Riverisland Cold Storage, Inc. v. Fresno-Madera Production Credit Association
In a decision released January 14, 2013,California’s high court overruled existing state case law which for decades significantly restricted the fraud exception to the parol evidence rule.
The parol evidence rule essentially prohibits using evidence of oral statements between contracting parties during litigation, requiring reliance on the written contract itself to define the terms of the contract. One exception to the parol evidence rules is known as the fraud exception and allows the introduction of evidence of oral statements between contracting parties if the oral statements contradict the written terms of the parties’ contract.
Since contract rules and enforcement are a matter of state law, the application of various exceptions, such as the fraud exception, depends on case law developed by state courts over time.
The case law that set the precedent in Californiafor restricting the fraud exception was the 1935 case of Bank of America, etc. Assn v. Pendergrass. In Pendergrass, the California Supreme Court held that the fraud exception could only be used to bypass the parol evidence restriction if the evidence of oral statements were offered to explain an extrinsic ambiguity or otherwise interpret the terms of the agreement, or to establish illegality or fraud.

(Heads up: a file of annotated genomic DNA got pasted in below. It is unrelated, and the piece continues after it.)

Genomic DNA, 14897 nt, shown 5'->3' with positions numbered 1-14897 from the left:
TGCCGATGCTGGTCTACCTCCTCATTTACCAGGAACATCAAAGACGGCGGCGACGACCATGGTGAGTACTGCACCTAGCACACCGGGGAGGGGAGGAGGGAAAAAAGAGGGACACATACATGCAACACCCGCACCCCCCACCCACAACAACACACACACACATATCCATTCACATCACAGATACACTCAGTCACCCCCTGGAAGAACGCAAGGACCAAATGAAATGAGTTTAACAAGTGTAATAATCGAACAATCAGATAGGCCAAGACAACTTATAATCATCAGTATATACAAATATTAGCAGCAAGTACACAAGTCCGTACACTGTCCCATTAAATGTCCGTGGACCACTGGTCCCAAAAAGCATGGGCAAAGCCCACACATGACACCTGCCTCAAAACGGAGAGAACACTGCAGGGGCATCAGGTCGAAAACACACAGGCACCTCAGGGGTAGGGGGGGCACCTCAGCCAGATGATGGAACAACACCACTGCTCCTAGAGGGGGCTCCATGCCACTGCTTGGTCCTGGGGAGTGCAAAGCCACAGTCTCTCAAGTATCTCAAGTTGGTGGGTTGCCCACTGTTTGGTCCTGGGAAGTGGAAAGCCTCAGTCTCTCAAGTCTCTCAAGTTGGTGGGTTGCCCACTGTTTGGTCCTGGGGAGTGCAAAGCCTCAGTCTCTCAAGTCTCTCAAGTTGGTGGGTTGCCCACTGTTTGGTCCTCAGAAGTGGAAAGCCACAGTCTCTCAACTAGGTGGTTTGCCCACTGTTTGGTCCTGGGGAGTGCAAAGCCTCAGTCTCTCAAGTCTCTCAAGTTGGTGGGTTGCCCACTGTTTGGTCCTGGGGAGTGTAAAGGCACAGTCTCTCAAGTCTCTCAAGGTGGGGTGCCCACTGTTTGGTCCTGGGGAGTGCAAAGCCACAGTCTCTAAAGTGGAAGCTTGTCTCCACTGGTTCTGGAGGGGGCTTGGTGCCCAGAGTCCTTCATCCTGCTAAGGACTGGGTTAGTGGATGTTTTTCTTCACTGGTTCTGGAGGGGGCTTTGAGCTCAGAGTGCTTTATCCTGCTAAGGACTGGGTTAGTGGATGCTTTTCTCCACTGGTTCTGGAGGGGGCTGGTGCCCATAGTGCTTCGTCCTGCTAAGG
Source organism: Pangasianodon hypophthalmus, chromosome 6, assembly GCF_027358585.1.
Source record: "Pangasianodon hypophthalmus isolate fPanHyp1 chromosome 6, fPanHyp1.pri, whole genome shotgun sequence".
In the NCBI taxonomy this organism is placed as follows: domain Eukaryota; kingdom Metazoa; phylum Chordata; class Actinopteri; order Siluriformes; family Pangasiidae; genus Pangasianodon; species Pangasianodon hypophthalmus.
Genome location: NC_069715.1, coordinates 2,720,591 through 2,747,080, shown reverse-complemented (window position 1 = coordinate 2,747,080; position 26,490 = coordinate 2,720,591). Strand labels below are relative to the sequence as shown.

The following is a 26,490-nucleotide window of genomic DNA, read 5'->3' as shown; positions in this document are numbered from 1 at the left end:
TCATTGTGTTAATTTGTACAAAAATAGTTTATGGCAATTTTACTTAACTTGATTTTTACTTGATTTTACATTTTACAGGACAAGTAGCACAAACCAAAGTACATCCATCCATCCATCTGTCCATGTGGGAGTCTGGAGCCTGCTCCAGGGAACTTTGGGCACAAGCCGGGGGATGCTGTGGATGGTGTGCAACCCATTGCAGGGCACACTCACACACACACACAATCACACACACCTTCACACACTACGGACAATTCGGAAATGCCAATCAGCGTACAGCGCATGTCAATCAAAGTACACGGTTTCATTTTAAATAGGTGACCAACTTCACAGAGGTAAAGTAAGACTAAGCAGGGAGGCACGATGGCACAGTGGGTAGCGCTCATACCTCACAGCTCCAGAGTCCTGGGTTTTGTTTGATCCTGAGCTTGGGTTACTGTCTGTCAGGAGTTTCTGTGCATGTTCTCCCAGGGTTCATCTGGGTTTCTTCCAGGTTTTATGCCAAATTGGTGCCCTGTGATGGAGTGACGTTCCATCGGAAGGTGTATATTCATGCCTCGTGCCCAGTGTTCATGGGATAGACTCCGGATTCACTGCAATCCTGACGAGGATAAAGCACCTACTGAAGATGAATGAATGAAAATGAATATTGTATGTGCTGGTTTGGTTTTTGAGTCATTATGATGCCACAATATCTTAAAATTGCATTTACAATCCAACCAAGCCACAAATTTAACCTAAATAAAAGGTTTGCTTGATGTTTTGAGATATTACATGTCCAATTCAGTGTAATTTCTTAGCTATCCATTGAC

The Riverisland decision alignsCaliforniacontract law with the majority of other states and with the Restatement of Contracts. Overruling Pendergrass, the California Supreme Court ruled that evidence of the parties’ oral statements would be admissible under the fraud exception to the parol evidence rule where it is alleged that the party misrepresented the content of the written contract and thereby induced execution of the contract. .
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